A Conversation for Guy Fawkes and Bonfire Night

Is that what the poem means?

Post 1


The article quotes a short bit that goes:

Remember, remember the fifth of November,
Gunpowder, treason and plot,
We see no reason,
Why gunpowder treason,
Should ever be forgot!

Is there more to it? The researcher implies that this may be meant as support for GF; but it could easily be taken the other way, could it not?

It sounds as if the chanter is saying that treason should not be forgotten (as history tends to repeat itself, if not remembered).

Just wondering if there is more to the doggerel.

smiley - towel

Is that what the poem means?

Post 2


Guy Fawkes celebrations have always had two sides. That is one reason the holiday has survived throughout changes in government and in governing philosophy. This is because both the king and the parliament can claim that they were delivered and saved by god. So whoever was in power they could still celebrate!
There is a certain amount of "people power" in the celebration. The thought that people could always ignite the powder that guy was not able to.

There are many many chants. We created the first comprehensive book of them. More information from


CBsmiley - ale

Is that what the poem means?

Post 3



New to all this but couldn't resist replying on this one.
The full rhyme is a bit more enlightening:

Remember, remember the 5th of November, Gunpowder, Treason and Plot
I see no reason why Gunpowder treason should ever be forgot
Guy Fawkes, Guy Fawkes, Twas his intent, to blow up the King and Parliament
Three score barrels of powder below, Poor old England to overthrow
By God's providence he was catched, with a dark lantern and burning match
Holloa Boys Holloa, Make the Bells ring, Holloa Boys Holloa, God Save the King.

It's not celebrating Guy Fawkes but the 'discovery' and foiling of the gunpowder plot.

Is that what the poem means?

Post 4


There is more to it than that. The second verse goes like this :-

A penny load to feed the Pope
A farthing of cheese to choke him
A pint of beer to rinse it down
A faggot of sticks to burn him
Burn Him in a tub of tar
Burn him like a blazing star
Burn his body from his head
Then we'll say old Pope is dead

Not surprising as it was originally an effigy of the Pope that was burned on the bonfires, and only later that of Guy Fawkes

Is that what the poem means?

Post 5


Okay.. time to point out a few Facts..

The Complete chant is:

Remember, Remember the fifth of November,
The gunpowder treason and plot.
I see no reason Why gunpowder treason
should ever be forgot.
Guy Fawkes, guy, t'was his intent
To blow up king and parliament.
Three score barrels were laid below
To prove old England's overthrow.
By god's mercy he was catch'd
With a darkened lantern and burning match.
Holla boys, holla boys, Let the bells ring.
Holla boys, holla boys, God save the king.

So far, all that has been said here (including that bit about the Pope) is from the 'lewis' bonfire's version. As a member of the Battle Bonfire Boyes (the Largest and Oldest Bonfire Society in england, dating back to alest 1686) i felt it would be good for someone to informat people of the comman mistake.. I will also like to comment that Lewis Bonfire (often said to be the largest) has 6 societys which each hold there event and then meet up, thus making Battle the largest Single Event. If you work out the figures, we have more people turn up for 1 societys event then it works out for each of theres on there own.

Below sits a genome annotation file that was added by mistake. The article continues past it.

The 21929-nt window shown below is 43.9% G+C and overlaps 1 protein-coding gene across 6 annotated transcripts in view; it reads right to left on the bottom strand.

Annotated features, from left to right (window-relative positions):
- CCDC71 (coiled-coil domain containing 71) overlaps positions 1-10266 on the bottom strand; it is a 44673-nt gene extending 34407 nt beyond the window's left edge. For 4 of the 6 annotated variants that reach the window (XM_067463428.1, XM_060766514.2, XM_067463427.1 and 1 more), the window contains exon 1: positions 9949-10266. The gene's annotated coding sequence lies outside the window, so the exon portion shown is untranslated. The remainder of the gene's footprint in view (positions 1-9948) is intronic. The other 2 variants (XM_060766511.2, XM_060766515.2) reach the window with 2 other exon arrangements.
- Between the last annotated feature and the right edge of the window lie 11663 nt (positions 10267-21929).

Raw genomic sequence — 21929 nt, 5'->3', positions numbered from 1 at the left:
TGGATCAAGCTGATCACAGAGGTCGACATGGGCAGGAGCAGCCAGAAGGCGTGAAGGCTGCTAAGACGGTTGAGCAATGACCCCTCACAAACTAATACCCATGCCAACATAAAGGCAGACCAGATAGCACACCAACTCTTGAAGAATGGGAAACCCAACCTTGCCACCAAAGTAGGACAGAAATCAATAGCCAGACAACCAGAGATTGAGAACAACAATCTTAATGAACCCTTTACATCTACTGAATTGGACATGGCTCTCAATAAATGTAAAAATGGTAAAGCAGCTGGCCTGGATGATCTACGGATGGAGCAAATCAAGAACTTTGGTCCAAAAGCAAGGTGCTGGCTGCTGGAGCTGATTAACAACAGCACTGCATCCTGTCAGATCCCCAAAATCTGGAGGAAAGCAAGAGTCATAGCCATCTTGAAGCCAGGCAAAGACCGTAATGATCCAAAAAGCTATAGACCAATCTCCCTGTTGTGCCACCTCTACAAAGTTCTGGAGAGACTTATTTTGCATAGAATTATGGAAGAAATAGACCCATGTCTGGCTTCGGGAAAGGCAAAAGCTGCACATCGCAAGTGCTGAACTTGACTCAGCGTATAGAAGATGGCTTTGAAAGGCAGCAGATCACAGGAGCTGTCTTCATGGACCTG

The Pope Effigy is a Lewis thing which dates back to an event in there local history and is still done today.

If you wish any more information either ask or go to http://www.battlebonfire.co.uk

Is that what the poem means?

Post 6


Have just read the above comments by GeneStarwind and really can't agree. I dont wish to get into an argument about who is the oldest Bonfire Society in the World (and having used the link to the Battle Bonfire website, I am not at all convinced that they even know how old their society is), but apart from that the so called 'facts' quoted couldnt be further from the truth !!

Firstly, I think he/she refers to Lewes in East Sussex and not Lewis which as far as I know is in Scotland and doesn't have a bonfire celebration. If that is the case, then they have clearly not attended Bonfire Night in Lewes and seen some of the individual celebrations. The comment that the Lewes Societies each hold their own event then meet up is not strictly true. There is a United Procession at one point in the night which most, but not all, of the Societies join in with, but the individual processions of either Cliffe Bonfire Society or Commercial Square Bonfire Society are both considerably larger than Battle in their own right. The Cliffe furthermore have no connection with the United Procession and carry out their celebrations totally independently. The numbers at both the Battle celebrations and those in Lewes are swelled by visiting societies from around Sussex , and furthermore, as Battle hold their celebrations on the nearest saturday to 5th November, it would also be true to say, that when 5th November falls on any other day of the week, the numbers at Battle are hugely increased by visiting Bonfire Boys and Girls from Lewes.
As for the Pope effigy being a 'Lewes thing' dating back to an event in local history - well I am sorry but that is just rubbish. You had better go and look in your history books. There were effigies of the Pope being burned all round the country, its just that nowadays it is too easy to jump on the politically correct bandwaggon and forget some of the old traditions of Bonfire.

I'm not putting Battel Bonfire Boyes down in any way, they are a great bunch of people, and they celebrate in style, it's just a pity that this one seems to want to rewrite not only facts but history itself !!!

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